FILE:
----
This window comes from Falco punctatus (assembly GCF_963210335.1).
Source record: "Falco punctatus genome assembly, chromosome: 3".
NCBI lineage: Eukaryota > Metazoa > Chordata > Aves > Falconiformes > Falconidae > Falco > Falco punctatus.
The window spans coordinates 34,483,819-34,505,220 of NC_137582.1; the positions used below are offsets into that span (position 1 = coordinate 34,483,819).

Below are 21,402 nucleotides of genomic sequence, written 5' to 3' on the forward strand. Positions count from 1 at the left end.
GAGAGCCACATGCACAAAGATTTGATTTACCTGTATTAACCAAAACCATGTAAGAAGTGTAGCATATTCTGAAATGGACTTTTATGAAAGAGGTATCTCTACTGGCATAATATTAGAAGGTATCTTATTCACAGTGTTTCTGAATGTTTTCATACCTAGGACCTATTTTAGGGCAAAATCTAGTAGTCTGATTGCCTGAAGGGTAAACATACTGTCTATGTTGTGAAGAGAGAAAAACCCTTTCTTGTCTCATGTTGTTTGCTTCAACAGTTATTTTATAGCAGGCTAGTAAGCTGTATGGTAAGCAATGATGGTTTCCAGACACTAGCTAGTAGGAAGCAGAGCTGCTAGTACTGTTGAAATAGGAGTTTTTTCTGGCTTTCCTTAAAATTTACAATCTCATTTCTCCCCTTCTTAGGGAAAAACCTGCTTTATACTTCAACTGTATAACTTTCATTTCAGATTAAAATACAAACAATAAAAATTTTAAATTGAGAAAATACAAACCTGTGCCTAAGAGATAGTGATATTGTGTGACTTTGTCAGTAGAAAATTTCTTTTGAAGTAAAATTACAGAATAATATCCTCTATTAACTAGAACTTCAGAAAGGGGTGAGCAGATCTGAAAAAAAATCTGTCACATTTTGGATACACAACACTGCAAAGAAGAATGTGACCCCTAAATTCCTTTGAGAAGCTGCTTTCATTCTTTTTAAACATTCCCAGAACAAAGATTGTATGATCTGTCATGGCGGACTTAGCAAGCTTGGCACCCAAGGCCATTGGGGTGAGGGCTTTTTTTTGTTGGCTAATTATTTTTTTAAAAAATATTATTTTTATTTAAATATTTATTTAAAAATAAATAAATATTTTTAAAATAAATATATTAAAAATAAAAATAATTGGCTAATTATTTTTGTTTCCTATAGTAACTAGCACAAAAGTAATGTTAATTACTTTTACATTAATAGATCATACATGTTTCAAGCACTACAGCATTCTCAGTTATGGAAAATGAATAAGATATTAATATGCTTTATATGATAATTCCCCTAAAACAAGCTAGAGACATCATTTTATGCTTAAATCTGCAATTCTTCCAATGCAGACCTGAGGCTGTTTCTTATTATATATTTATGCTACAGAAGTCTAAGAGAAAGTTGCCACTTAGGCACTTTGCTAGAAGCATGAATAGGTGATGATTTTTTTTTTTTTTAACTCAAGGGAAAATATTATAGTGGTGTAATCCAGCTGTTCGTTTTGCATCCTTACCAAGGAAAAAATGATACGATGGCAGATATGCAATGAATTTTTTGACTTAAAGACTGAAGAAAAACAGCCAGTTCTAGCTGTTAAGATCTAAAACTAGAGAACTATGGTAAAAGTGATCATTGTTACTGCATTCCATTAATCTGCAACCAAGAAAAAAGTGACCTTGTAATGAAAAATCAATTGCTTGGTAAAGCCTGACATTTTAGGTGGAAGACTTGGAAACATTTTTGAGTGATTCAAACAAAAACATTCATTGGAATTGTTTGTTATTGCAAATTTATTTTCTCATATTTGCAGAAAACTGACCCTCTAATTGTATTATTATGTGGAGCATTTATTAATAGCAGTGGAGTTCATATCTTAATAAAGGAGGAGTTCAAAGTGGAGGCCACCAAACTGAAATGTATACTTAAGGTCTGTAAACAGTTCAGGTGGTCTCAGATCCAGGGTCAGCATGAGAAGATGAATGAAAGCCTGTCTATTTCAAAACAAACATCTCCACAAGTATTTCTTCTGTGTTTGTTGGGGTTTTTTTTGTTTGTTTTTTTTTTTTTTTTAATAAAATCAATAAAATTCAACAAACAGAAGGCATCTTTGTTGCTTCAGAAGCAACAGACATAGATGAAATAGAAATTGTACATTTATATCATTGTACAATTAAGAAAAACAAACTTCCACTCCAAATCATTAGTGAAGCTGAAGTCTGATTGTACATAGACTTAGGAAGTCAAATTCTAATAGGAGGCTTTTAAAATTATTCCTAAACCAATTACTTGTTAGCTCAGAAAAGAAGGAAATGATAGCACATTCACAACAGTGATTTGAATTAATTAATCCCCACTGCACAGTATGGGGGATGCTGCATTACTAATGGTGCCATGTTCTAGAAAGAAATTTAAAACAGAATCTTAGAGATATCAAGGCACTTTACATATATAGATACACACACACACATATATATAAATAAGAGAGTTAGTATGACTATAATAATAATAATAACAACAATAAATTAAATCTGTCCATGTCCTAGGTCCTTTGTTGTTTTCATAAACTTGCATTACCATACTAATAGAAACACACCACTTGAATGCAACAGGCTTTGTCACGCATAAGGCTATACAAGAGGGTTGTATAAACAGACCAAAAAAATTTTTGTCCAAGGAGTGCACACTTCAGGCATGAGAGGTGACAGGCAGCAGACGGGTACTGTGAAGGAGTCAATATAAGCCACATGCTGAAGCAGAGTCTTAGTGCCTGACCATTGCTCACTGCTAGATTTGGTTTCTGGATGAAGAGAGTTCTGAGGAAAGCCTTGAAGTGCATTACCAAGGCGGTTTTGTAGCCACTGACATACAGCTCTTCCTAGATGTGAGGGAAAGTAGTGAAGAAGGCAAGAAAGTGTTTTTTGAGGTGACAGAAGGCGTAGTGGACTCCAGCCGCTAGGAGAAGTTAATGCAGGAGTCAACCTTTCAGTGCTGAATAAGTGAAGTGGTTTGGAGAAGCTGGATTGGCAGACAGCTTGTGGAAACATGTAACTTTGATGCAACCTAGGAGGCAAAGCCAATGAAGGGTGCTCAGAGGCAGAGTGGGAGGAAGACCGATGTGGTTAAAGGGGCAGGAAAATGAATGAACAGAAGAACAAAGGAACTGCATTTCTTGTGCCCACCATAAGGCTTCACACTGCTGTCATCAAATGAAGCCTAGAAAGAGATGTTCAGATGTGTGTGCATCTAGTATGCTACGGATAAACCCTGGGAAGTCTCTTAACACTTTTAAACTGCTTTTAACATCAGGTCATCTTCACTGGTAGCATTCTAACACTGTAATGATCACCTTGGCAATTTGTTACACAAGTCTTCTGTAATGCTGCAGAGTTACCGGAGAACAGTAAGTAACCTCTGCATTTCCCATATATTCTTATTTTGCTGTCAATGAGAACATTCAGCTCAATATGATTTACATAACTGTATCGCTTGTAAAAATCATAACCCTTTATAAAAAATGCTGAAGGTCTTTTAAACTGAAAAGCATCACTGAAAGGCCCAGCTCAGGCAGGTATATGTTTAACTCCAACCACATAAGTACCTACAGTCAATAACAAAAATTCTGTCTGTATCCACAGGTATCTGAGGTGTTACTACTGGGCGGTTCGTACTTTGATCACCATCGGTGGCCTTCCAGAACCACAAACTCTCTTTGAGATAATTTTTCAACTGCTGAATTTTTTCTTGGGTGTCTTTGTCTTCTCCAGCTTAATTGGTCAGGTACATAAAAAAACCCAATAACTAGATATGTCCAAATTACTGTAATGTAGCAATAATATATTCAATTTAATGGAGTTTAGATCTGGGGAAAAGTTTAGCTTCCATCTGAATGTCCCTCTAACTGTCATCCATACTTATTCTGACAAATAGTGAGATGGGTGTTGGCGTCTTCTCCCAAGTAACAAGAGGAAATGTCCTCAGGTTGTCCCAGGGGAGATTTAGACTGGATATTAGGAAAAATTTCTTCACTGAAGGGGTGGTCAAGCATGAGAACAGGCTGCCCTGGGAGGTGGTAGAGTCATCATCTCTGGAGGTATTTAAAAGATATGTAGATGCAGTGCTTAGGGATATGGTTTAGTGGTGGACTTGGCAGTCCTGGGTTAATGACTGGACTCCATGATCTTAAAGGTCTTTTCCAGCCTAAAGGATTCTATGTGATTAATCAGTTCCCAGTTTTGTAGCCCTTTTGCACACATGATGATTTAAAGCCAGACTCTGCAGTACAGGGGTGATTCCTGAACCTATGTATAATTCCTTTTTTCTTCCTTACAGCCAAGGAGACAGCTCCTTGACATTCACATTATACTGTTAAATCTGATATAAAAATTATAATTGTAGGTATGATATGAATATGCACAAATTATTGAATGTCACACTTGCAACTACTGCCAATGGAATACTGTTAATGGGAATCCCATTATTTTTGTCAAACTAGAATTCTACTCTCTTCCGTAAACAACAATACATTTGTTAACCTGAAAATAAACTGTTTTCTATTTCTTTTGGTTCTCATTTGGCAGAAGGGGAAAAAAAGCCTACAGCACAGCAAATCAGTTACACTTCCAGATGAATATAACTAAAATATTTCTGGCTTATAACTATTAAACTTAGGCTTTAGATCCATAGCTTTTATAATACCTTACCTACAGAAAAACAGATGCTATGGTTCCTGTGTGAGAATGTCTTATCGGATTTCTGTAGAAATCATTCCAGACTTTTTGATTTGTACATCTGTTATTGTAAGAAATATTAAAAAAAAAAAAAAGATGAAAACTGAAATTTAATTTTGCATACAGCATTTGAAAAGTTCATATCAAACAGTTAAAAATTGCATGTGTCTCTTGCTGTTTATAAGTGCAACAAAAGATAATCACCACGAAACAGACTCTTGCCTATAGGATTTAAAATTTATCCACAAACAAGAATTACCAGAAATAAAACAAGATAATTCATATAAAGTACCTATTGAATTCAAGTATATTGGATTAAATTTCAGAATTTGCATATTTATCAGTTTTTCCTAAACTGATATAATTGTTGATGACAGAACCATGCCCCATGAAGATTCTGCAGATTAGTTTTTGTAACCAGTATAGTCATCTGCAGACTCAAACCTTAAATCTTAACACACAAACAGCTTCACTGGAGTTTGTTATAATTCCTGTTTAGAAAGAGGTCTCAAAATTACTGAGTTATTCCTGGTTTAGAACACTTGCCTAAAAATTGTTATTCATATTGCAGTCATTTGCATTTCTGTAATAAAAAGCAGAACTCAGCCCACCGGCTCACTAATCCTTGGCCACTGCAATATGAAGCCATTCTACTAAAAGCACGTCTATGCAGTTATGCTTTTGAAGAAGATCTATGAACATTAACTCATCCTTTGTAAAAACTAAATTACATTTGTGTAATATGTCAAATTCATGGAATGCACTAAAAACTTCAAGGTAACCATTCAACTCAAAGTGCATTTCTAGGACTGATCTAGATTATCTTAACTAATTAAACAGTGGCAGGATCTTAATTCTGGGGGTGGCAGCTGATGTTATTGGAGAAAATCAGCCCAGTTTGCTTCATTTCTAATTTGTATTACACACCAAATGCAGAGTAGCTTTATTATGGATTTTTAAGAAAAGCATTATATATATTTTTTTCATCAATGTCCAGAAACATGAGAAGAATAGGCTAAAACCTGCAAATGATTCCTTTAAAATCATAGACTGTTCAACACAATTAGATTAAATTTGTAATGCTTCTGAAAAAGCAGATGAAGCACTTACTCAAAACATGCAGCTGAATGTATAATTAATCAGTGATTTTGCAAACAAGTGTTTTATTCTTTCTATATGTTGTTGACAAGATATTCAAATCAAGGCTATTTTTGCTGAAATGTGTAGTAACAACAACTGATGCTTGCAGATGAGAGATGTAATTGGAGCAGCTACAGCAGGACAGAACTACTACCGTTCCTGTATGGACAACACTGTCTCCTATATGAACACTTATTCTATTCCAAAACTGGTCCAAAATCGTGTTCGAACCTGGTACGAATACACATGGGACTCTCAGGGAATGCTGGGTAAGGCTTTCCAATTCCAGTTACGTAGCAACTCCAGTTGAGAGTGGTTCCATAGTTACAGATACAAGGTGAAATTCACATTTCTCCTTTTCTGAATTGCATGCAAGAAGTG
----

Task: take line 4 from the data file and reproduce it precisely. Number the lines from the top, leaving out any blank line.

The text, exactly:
The window spans coordinates 34,483,819-34,505,220 of NC_137582.1; the positions used below are offsets into that span (position 1 = coordinate 34,483,819).